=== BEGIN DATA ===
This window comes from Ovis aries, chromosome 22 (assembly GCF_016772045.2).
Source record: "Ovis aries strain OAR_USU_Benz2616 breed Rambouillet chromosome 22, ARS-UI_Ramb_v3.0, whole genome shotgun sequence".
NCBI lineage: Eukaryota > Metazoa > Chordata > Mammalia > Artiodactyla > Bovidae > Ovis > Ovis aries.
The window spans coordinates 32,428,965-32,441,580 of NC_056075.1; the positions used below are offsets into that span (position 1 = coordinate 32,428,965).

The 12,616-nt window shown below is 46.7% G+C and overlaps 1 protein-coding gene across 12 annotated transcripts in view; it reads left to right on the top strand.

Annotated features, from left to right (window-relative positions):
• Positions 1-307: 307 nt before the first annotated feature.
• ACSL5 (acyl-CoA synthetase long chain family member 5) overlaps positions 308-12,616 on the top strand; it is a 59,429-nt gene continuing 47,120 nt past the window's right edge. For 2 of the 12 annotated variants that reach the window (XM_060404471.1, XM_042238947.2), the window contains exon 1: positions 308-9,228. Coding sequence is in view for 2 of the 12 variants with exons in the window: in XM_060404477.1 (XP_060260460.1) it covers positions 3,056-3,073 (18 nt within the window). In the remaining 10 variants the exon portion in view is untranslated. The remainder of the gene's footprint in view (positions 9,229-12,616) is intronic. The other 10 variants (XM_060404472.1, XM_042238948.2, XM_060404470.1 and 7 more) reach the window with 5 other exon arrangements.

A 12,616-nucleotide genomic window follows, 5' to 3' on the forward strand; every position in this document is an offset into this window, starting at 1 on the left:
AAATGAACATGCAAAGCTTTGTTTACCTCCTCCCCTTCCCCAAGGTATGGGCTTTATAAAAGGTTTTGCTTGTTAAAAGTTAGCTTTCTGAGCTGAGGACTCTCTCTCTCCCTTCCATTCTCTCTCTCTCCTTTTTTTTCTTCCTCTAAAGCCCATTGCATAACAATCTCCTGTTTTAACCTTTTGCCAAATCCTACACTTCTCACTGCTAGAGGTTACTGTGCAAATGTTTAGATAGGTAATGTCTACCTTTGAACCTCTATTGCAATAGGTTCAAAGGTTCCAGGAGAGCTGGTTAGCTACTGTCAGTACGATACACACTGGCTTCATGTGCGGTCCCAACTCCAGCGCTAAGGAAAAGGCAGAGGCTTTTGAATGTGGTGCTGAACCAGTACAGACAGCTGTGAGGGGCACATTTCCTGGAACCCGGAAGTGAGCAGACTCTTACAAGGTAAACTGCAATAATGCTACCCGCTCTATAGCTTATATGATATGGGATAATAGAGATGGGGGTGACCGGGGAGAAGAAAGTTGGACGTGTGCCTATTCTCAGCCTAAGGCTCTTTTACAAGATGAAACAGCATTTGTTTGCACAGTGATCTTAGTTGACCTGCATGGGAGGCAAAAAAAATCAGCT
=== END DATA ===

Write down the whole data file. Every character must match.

This window comes from Ovis aries, chromosome 22 (assembly GCF_016772045.2).
Source record: "Ovis aries strain OAR_USU_Benz2616 breed Rambouillet chromosome 22, ARS-UI_Ramb_v3.0, whole genome shotgun sequence".
NCBI lineage: Eukaryota > Metazoa > Chordata > Mammalia > Artiodactyla > Bovidae > Ovis > Ovis aries.
The window spans coordinates 32,428,965-32,441,580 of NC_056075.1; the positions used below are offsets into that span (position 1 = coordinate 32,428,965).

The 12,616-nt window shown below is 46.7% G+C and overlaps 1 protein-coding gene across 12 annotated transcripts in view; it reads left to right on the top strand.

Annotated features, from left to right (window-relative positions):
• Positions 1-307: 307 nt before the first annotated feature.
• ACSL5 (acyl-CoA synthetase long chain family member 5) overlaps positions 308-12,616 on the top strand; it is a 59,429-nt gene continuing 47,120 nt past the window's right edge. For 2 of the 12 annotated variants that reach the window (XM_060404471.1, XM_042238947.2), the window contains exon 1: positions 308-9,228. Coding sequence is in view for 2 of the 12 variants with exons in the window: in XM_060404477.1 (XP_060260460.1) it covers positions 3,056-3,073 (18 nt within the window). In the remaining 10 variants the exon portion in view is untranslated. The remainder of the gene's footprint in view (positions 9,229-12,616) is intronic. The other 10 variants (XM_060404472.1, XM_042238948.2, XM_060404470.1 and 7 more) reach the window with 5 other exon arrangements.

A 12,616-nucleotide genomic window follows, 5' to 3' on the forward strand; every position in this document is an offset into this window, starting at 1 on the left:
AAATGAACATGCAAAGCTTTGTTTACCTCCTCCCCTTCCCCAAGGTATGGGCTTTATAAAAGGTTTTGCTTGTTAAAAGTTAGCTTTCTGAGCTGAGGACTCTCTCTCTCCCTTCCATTCTCTCTCTCTCCTTTTTTTTCTTCCTCTAAAGCCCATTGCATAACAATCTCCTGTTTTAACCTTTTGCCAAATCCTACACTTCTCACTGCTAGAGGTTACTGTGCAAATGTTTAGATAGGTAATGTCTACCTTTGAACCTCTATTGCAATAGGTTCAAAGGTTCCAGGAGAGCTGGTTAGCTACTGTCAGTACGATACACACTGGCTTCATGTGCGGTCCCAACTCCAGCGCTAAGGAAAAGGCAGAGGCTTTTGAATGTGGTGCTGAACCAGTACAGACAGCTGTGAGGGGCACATTTCCTGGAACCCGGAAGTGAGCAGACTCTTACAAGGTAAACTGCAATAATGCTACCCGCTCTATAGCTTATATGATATGGGATAATAGAGATGGGGGTGACCGGGGAGAAGAAAGTTGGACGTGTGCCTATTCTCAGCCTAAGGCTCTTTTACAAGATGAAACAGCATTTGTTTGCACAGTGATCTTAGTTGACCTGCATGGGAGGCAAAAAAAATCAGCT